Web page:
Regular Exercise Tied to Mental Health Benefits

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Regular Exercise Tied to Mental Health Benefits

It’s long been known that regular exercise is associated with numerous health benefits, including lower blood glucose levels in people with diabetes. In fact, as we noted recently, exercise appears to increase the amount of time people with type 1 spend in their target glucose range — but only on the days that they exercise. Recent research has also shown that exercise may reduce the cardiovascular risks associated with controlled hypertension.

Over the years, studies have also shown that exercise may have mental health benefits, reducing the risk of depression and anxiety. But there has often been an unanswered question in these studies — does getting regular exercise directly lower the risk of depression and anxiety, or does it do this by leading to improved cardiovascular health? This question is important because if the benefits are direct, pretty much anyone could see mental health benefits from exercise. But if they’re indirect and depend on cardiovascular fitness, then you’d have to reach a certain level of fitness to see your mental health risk improve.

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A recent study attempted to answer this question, by measuring participants’ cardiorespiratory fitness and factoring this into the results.

Separating exercise and fitness

The study, published in the journal Mental Health and Physical Activity, looked at exercise habits and mental health in 36,595 people who took part in the Swedish Health Profile Assessment. This general health assessment was offered to all employees of companies connected to occupational or health services.

Participants reported how frequently they performed structured exercise in the last 30 days, and completed a six-minute peak oxygen uptake test using a stationary cycle ergometer (a device that measures energy expenditure). Participants also reported any leisure-time physical activity, and reported any symptoms of depression and anxiety based on a questionnaire designed to measure these symptoms in detail.

The researchers found that compared with participants in the lowest exercise frequency category — those who reported never or sometimes performing exercise — those who exercised one to two times per week were 25% less likely to report frequent symptoms of depression or anxiety, while those who exercised three or more times per week were 28% less likely to report these symptoms frequently. In their initial analysis, the researchers also found that people with greater cardiorespiratory fitness were less likely to report frequent depression or anxiety symptoms, with fitness level directly corresponding to this risk.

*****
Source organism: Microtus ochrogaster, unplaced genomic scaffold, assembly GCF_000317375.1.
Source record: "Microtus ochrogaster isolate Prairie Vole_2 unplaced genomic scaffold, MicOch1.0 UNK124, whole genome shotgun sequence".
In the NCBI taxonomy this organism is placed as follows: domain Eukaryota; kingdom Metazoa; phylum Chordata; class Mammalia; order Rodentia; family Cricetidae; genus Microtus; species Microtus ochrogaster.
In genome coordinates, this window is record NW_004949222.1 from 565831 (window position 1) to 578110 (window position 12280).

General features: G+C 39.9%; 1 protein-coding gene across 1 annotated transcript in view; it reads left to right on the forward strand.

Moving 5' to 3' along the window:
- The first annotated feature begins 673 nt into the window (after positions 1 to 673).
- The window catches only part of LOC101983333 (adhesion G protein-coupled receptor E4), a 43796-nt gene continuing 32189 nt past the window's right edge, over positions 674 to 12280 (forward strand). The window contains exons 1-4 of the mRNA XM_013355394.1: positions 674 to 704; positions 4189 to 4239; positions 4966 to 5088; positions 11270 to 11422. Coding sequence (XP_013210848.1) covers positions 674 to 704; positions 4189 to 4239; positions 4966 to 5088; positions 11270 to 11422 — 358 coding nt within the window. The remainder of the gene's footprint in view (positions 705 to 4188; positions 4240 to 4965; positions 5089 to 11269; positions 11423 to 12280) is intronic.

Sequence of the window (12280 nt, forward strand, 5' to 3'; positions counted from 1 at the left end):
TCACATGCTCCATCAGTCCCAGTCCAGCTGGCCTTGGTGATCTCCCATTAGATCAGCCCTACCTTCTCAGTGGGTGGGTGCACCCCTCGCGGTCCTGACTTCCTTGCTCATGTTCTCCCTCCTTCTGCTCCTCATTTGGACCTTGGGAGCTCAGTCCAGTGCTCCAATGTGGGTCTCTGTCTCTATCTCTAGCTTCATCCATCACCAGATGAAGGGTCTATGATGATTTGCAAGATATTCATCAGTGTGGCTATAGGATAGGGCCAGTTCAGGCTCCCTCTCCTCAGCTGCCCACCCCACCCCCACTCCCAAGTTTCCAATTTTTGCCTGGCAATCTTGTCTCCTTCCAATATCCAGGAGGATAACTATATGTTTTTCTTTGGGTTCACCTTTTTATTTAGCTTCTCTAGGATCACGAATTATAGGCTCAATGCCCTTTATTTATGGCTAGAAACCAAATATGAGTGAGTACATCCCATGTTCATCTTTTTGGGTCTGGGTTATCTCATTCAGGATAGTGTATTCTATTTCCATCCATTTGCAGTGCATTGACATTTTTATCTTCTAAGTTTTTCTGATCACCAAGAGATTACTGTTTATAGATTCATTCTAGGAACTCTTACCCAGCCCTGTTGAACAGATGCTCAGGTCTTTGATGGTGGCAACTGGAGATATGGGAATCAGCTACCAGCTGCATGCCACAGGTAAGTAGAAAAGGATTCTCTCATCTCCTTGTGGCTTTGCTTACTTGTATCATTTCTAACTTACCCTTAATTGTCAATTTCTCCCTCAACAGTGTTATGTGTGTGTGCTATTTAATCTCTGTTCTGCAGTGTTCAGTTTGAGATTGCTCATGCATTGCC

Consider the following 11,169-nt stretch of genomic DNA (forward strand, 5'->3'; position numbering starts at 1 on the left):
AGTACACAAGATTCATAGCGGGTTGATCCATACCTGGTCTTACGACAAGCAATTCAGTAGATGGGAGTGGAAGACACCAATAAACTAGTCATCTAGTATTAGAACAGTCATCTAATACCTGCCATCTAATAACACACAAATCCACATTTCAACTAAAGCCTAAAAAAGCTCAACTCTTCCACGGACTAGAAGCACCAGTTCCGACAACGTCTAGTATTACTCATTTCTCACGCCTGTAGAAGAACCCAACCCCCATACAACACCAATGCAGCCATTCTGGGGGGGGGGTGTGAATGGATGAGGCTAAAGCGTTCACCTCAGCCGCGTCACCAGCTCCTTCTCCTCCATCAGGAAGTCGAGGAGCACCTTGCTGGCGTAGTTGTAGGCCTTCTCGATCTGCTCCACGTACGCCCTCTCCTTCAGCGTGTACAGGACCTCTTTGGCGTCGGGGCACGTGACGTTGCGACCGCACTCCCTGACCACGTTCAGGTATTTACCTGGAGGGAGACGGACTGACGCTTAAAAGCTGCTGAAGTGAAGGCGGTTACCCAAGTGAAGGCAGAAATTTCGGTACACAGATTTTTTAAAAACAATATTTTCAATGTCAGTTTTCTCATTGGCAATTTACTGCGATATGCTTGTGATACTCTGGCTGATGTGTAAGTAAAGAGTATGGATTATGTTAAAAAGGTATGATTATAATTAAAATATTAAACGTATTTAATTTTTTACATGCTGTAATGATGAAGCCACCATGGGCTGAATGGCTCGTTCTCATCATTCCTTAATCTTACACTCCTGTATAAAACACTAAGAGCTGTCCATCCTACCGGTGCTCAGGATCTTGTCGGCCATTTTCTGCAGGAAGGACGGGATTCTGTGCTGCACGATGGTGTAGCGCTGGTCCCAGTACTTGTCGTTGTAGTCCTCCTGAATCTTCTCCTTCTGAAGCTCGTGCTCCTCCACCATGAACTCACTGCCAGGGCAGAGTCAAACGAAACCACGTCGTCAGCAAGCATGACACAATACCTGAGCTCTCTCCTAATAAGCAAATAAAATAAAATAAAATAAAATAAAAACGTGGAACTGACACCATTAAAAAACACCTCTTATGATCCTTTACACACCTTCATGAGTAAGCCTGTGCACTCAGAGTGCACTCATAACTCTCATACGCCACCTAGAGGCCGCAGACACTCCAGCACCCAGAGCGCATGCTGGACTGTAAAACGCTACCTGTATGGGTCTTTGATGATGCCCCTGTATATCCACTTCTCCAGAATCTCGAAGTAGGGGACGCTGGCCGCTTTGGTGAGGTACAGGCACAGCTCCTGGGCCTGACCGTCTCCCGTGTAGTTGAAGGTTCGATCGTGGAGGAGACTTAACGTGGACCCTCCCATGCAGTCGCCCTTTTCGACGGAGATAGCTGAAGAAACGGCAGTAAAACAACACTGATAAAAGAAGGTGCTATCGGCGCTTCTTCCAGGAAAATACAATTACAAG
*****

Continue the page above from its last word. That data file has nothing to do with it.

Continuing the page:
But when the researchers took leisure-time physical activity into account, they found that the association between physical fitness and mental health disappeared. That is to say, people who tested higher for cardiorespiratory fitness — and reported fewer symptoms of depression and anxiety — were also getting more leisure-time physical activity. Those with greater physical fitness, but who didn’t get as much leisure-time activity, were no more likely to have better mental health than people who tested lower for physical fitness.

These findings suggest that the mental health benefits of physical activity occur directly, and don’t depend on seeing improved physical fitness — although improved physical fitness tends to happen as a result of this activity, too.

More reasons for regular physical activity

While there are no guarantees that any single person will see mental health benefits, this study adds to the strong evidence that regular physical activity is tied to a lower risk of depression and anxiety. It also emphasizes the “regular” part of the activity equation, since getting less leisure-time physical activity was tied to a higher risk of depression or anxiety symptoms than getting more leisure-time physical activity for someone at the same level or cardiorespiratory fitness.

If you struggle with symptoms of depression or anxiety, it’s important to talk with your doctor about strategies — including exercise and less-structured, fun forms of physical activity — that may help you reduce your symptoms and improve your quality of life.

Want to learn more about exercising with diabetes? Read “Add Movement to Your Life,” “Picking the Right Activity to Meet Your Fitness Goals” and “Seven Ways to Have Fun Exercising.”

Quinn Phillips

Quinn Phillips

Quinn Phillips on social media

A freelance health writer and editor based in Wisconsin, Phillips has a degree from Harvard University. He is a former Editorial Assistant for Diabetes Self-Management and has years of experience covering diabetes and related health conditions. Phillips writes on a variety of topics, but is especially interested in the intersection of health and public policy.

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